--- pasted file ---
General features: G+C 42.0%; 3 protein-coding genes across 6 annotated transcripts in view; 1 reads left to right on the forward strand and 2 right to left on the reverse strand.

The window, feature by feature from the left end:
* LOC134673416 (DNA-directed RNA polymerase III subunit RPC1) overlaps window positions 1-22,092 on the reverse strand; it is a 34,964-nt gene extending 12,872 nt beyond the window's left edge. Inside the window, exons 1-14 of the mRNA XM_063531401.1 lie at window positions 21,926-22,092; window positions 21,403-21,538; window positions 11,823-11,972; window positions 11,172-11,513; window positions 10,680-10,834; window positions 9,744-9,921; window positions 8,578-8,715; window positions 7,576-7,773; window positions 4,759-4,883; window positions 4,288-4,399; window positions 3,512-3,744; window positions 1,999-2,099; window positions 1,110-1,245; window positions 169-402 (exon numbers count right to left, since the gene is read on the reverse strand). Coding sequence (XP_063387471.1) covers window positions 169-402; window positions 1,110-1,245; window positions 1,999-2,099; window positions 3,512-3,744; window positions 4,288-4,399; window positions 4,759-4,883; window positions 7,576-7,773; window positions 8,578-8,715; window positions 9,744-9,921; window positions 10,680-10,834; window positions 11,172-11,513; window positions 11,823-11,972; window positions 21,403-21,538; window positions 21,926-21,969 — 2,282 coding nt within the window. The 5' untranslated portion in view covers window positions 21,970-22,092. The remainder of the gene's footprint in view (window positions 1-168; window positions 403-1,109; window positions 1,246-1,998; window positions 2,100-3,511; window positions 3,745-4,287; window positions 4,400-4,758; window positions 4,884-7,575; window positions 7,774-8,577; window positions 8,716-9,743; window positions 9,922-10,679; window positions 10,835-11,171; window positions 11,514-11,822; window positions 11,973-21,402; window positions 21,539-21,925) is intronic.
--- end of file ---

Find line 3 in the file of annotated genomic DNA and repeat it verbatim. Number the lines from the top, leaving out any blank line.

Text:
* LOC134673416 (DNA-directed RNA polymerase III subunit RPC1) overlaps window positions 1-22,092 on the reverse strand; it is a 34,964-nt gene extending 12,872 nt beyond the window's left edge. Inside the window, exons 1-14 of the mRNA XM_063531401.1 lie at window positions 21,926-22,092; window positions 21,403-21,538; window positions 11,823-11,972; window positions 11,172-11,513; window positions 10,680-10,834; window positions 9,744-9,921; window positions 8,578-8,715; window positions 7,576-7,773; window positions 4,759-4,883; window positions 4,288-4,399; window positions 3,512-3,744; window positions 1,999-2,099; window positions 1,110-1,245; window positions 169-402 (exon numbers count right to left, since the gene is read on the reverse strand). Coding sequence (XP_063387471.1) covers window positions 169-402; window positions 1,110-1,245; window positions 1,999-2,099; window positions 3,512-3,744; window positions 4,288-4,399; window positions 4,759-4,883; window positions 7,576-7,773; window positions 8,578-8,715; window positions 9,744-9,921; window positions 10,680-10,834; window positions 11,172-11,513; window positions 11,823-11,972; window positions 21,403-21,538; window positions 21,926-21,969 — 2,282 coding nt within the window. The 5' untranslated portion in view covers window positions 21,970-22,092. The remainder of the gene's footprint in view (window positions 1-168; window positions 403-1,109; window positions 1,246-1,998; window positions 2,100-3,511; window positions 3,745-4,287; window positions 4,400-4,758; window positions 4,884-7,575; window positions 7,774-8,577; window positions 8,716-9,743; window positions 9,922-10,679; window positions 10,835-11,171; window positions 11,514-11,822; window positions 11,973-21,402; window positions 21,539-21,925) is intronic.